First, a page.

Why technology laws may need a common-sense exception

Given the rapid rise of new technologies, particularly of the visual recording variety, it’s becoming increasingly probable that our older system of litigation and after-the-fact statutes is going to be even more out of date very shortly than it already is. Specifically, a story picked up in some parts recently mentioned the following annoying story regarding a neighborhood intruder skating on the very thin ice of legal ambiguity as regards recreational drones.

In short: there is no common sense way in which this is a defensible action, and more generally it is legally questionable to begin with. That it might not be the highest thing on the police’s agenda is besides the point: there needs to be a framework to deal with these intrusions, and soon. This applies as much to the ultra long-focus lenses of the ilk that were used to snap nude pictures of Kate Middleton as it does to Google Glass or otherwise mobile cameras.

As regards drones and backyard airspace, it should be legal, point blank, to bring down a drone intruding into your backyard, in any way you see fit. An intrusion of this nature should receive a caution at the least, and an intentional intrusion of this nature should be a felony. I’m not insane about privacy, and I understand that we live much of our lives in public now, but that is all the more reason to define and preserve a sphere of privacy and to clearly determine the acceptable limits of technological application well in advance of them becoming a problem.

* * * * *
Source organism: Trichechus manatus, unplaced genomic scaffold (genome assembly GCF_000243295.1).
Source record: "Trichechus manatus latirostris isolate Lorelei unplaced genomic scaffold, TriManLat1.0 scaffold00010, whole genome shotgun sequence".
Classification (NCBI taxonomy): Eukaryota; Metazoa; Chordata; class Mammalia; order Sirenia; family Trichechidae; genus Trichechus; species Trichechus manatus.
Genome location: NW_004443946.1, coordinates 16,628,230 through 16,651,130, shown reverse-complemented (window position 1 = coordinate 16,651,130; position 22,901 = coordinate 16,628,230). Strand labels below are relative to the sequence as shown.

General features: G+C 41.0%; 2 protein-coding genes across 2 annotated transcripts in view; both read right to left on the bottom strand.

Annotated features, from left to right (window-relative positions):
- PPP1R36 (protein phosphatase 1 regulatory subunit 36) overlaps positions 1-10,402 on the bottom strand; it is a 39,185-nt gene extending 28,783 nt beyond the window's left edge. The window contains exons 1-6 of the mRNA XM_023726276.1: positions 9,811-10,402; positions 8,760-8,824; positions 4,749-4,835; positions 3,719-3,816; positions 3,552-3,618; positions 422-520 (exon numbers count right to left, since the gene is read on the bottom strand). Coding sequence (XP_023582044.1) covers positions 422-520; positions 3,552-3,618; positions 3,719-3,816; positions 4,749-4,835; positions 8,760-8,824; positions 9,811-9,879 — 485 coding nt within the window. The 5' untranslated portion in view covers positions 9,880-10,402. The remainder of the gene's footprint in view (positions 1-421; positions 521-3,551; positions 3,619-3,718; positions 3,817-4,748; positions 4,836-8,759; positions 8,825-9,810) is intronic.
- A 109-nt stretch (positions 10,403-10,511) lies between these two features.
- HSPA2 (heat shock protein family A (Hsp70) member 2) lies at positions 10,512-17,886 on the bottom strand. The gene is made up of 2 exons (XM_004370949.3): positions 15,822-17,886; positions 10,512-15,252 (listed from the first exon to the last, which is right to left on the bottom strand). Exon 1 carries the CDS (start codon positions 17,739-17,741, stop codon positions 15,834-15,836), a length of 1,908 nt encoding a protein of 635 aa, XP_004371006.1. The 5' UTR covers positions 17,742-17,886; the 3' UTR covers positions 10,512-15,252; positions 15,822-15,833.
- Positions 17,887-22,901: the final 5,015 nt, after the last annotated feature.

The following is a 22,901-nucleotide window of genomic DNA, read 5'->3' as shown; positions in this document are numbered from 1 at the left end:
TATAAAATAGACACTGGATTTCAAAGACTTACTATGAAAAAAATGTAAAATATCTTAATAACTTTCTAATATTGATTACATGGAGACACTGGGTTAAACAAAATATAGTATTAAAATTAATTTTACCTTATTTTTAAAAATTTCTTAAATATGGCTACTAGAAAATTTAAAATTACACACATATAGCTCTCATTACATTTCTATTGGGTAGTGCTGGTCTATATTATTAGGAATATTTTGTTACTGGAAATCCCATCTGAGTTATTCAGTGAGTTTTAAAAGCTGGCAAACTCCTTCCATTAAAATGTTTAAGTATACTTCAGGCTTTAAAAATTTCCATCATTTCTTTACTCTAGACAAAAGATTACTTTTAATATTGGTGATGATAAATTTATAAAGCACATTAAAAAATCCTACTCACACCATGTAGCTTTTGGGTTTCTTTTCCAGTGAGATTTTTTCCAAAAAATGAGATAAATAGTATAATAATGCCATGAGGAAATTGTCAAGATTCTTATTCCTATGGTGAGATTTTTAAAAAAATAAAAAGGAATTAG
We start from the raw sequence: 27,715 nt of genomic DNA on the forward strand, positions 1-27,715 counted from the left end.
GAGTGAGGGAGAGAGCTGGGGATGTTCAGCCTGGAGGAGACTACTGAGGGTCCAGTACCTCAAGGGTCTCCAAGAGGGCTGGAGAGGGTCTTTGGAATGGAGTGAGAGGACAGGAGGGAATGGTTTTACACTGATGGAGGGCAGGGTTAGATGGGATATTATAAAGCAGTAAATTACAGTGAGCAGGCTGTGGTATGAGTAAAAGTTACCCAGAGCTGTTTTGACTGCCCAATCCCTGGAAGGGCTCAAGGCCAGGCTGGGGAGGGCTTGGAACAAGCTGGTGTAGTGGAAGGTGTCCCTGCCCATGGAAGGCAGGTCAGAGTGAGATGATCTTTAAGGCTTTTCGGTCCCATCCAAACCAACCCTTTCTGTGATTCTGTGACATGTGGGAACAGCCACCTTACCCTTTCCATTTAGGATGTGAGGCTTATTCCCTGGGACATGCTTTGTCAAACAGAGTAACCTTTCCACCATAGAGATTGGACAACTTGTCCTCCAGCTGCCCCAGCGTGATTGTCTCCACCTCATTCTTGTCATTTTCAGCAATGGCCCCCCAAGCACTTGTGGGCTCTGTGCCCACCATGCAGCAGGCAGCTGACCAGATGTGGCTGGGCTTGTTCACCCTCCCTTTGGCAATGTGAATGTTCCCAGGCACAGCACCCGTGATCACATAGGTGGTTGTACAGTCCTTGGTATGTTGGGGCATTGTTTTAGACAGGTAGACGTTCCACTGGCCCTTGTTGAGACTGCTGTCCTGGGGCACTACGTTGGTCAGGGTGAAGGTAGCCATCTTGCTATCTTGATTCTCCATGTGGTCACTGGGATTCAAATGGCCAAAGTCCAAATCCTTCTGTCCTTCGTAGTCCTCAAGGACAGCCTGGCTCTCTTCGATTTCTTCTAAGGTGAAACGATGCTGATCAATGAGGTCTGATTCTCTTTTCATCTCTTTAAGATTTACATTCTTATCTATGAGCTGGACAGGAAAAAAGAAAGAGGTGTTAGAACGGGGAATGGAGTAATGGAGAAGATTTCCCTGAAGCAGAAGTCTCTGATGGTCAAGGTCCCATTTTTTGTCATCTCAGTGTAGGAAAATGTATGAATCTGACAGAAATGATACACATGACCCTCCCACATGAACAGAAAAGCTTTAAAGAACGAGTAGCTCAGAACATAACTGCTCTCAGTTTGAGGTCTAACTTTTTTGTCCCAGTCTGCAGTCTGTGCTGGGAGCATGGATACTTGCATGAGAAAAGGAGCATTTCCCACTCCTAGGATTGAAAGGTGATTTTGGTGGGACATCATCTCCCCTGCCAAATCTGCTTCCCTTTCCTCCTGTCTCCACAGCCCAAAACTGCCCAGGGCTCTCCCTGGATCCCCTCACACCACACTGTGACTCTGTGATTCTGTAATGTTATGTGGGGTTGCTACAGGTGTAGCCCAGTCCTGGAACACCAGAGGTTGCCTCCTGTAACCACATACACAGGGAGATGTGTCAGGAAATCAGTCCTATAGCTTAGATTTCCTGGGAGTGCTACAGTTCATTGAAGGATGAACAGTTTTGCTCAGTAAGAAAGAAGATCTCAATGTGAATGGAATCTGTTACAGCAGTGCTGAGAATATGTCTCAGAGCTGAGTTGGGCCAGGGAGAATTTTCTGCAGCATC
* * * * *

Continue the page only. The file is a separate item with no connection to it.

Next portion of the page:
Design in the age of science fiction

It’s interesting to me that in an age where touch-screen computing is real, where Google Glass now exists, and where we have the ability to interact with our computers via speech to an unprecedented degree (although no one uses Siri for any useful purpose), we still haven’t really matched the science fiction ambitions of the 1970s, 80s, or 90s.

On the one hand, of course, we obviously have – it’s ludicrous to us that you’d have to try to pilot, say, the Millenium Falcon with those hundred different switches and gizmos. But on the other, despite the fact that we have all or most of the technology needed to achieve it, we haven’t really made good on the standing computers (except in a very few instances), the integrated heads-up displays (other than, e.g., in luxury editions of cars), or motion-response interfaces.

And what’s strange about this, as above, is that it isn’t really technology holding us back. It’s design. Touchscreen computing had existed for decades before Apple’s iPad put it in the hands of consumers. Google Glass has probably been feasible for a while (more or less since smartphone scanners began to be used for things) before someone decided to actually make it wearable. Motion-response systems exist in multiple forms, from Kinect to Wii to the new HP Leap software, but it’s just not…sexy. Not yet anyway.

What’s needed is the next step up, not in technology, but in workable design. I know there’s copious conferences on this stuff already, and of course Apple’s entire value proposition is based on introducing non-techies to technology via intuitive user interfaces, but I think, in order to make the next quantum leap to true science fiction, we need a more open, dynamic, and collaborative process to make that happen. I’d love to hear what you all think about how that can happen. Leave  a comment below!